God is Love...

Catechetical Center of Bangkok

3rd Sunday of Easter
Acts of the Apostles 5:27–32, 40–41; Revelation 5:11–14; John 21:1–19

Hanoi Hilton
The theme of the shepherd unifies Scripture and reveals God’s loving concern for us.

There was a famous prisoner-of-war camp in North Vietnam. Its Vietnamese name was Hoa Loa. But the American soldiers called it the Hanoi Hilton.

On Christmas Eve of 1971, the camp commander passed out
a few Bibles to the prisoners as a kind of Christmas present.
He told them, however, that the Bibles would be collected on Christmas night.

The American soldiers decided to use the time wisely.
They made pens out of wire. They made ink out of brick
dust and water, and they used toilet tissue as writing paper. On it they copied key passages from the Bible to use in their worship services.

Among the passages they copied was the parable of the lost sheep, in which Jesus compares his Father to a shepherd who seeks out a lost sheep.

The prisoners pictured themselves as that lost sheep. The prisoners also copied Psalm 23, in which the psalmist says
of God:

“The Lord is my shepherd; I have everything I need. Even if I go through the deepest darkness, I will not be afraid, Lord,
for you are with me.”
The prisoners pictured themselves as sheep walking through deep darkness. But they weren’t afraid because they knew
that God was with them.

The soldiers couldn’t have found a better theme to identify with than the theme of the shepherd and his sheep. It’s one of the most popular in all Scripture.

From earliest times, Jews pictured God as their shepherd.
We just saw this in Psalm 23, where the psalmist says,
“The LORD is my shepherd.’’

In time, the title shepherd was also given to the religious leaders of Israel, for they were God’s representatives on earth.

Unfortunately, many of these representatives did not
always prove worthy of their calling. Shaking his finger
at the unworthy shepherds, the prophet Ezekiel says:

You are doomed, you shepherds of Israel! You take care of yourselves, but never tend the sheep.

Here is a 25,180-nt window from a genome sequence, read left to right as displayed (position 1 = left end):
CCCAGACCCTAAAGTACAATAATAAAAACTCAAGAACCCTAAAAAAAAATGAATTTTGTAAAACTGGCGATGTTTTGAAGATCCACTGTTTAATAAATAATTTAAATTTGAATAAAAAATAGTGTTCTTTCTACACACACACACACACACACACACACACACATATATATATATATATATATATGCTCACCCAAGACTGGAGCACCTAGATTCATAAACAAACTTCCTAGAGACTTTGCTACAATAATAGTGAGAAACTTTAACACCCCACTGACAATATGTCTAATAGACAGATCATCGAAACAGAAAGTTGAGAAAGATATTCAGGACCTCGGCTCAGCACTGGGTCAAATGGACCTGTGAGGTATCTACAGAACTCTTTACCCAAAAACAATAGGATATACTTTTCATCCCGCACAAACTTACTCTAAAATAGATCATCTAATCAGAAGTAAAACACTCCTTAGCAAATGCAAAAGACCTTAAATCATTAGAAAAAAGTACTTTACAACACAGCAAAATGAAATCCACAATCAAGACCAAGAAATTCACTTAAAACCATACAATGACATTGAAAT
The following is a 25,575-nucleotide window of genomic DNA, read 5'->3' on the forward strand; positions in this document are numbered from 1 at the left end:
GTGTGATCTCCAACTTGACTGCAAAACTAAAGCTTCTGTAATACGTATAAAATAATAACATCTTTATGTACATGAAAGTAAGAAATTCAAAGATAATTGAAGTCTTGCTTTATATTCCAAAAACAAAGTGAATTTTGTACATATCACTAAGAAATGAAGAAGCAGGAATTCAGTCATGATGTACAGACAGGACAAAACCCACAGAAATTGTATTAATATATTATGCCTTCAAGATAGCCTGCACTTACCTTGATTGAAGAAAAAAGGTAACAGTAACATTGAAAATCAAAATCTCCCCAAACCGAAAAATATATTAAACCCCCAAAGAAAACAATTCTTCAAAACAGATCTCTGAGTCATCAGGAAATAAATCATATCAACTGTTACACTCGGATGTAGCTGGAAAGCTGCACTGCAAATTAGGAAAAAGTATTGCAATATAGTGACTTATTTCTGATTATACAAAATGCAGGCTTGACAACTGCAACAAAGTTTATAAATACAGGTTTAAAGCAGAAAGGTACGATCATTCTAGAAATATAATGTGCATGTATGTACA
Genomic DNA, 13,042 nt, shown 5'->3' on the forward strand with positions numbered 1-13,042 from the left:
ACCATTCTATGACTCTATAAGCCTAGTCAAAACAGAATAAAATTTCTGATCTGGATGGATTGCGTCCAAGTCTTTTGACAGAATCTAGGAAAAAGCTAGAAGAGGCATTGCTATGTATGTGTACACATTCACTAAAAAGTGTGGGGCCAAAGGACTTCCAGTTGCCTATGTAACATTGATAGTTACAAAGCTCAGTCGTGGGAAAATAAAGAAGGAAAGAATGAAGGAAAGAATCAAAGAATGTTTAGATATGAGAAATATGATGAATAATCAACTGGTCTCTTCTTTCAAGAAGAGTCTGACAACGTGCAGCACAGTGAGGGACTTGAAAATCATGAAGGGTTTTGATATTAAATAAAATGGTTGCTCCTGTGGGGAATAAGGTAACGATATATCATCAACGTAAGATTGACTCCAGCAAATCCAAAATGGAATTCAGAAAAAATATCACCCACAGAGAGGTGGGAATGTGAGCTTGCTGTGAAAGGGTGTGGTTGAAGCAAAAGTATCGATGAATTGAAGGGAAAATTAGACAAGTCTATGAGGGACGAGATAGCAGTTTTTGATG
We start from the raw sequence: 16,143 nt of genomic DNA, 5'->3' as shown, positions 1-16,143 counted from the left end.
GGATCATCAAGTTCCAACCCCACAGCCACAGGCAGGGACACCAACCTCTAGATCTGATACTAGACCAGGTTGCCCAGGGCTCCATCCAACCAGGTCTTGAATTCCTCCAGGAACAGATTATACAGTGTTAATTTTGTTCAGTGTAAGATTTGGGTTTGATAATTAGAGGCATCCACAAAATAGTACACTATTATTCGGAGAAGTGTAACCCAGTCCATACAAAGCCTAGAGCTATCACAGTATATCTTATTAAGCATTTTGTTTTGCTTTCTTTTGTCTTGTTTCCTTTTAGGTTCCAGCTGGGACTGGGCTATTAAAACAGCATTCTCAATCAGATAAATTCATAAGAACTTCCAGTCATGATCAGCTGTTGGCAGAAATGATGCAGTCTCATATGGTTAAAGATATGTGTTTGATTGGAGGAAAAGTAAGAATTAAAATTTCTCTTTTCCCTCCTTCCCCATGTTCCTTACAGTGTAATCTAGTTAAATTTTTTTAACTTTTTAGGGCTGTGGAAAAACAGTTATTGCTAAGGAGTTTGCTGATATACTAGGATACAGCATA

You have not taken care of the weak ones, healed the ones that are sick, brought back the ones that wandered off, or looked for the ones that were lost.

You pushed the sick ones aside and butted them away from the flock. But I will rescue my sheep and not let them be mistreated any more. I will give them a king like my servant David to be their one shepherd,and he will take care of them. Ezekiel 34:2–4, 21–23

It’s against this background that we must read Jesus’ beautiful words in John’s Gospel:
“I am the good shepherd . . .I know my sheep and they know me.
And I am willing to die for them.

“There are other sheep which belong to me that are not in this sheep pen.I must bring them, too;they will listen to my voice,
and they will become one flock with one shepherd.” John 10:14–16

In other words, Jesus says that he is the shepherd promised by God through the Old Testament prophets.

This brings us to today’s gospel, where Jesus commissions Peter to succeed him as shepherd of the flock. The great moment occurs when Jesus says to Peter:

“Simon son of John, do you love me more than these others do?”“Yes, Lord,” he answered, “you know that I love you.”
Jesus said to him, “Take care of my lambs.”

A second time Jesus said to him, “Simon son of John, do you love me?” “Yes, Lord,” he answered, “you know that I love you.” Jesus said to him, “Take care of my sheep.”

A third time Jesus said, “Simon son of John, do you love me?”

“Lord, you know everything; you know that I love you!” Jesus said to him, “Take care of my sheep.”

By his threefold command, “Feed my sheep,’’ Jesus commissions Peter to succeed him as the shepherd of
the flock. He appoints Peter to be the leader of the others.

Finally, years later, there came another great moment in the development of the shepherd theme in the Bible. Peter addresses the heads, or bishops, of the local churches by the title shepherd. He delegates to them a portion of his awesome role as shepherd. He says to them: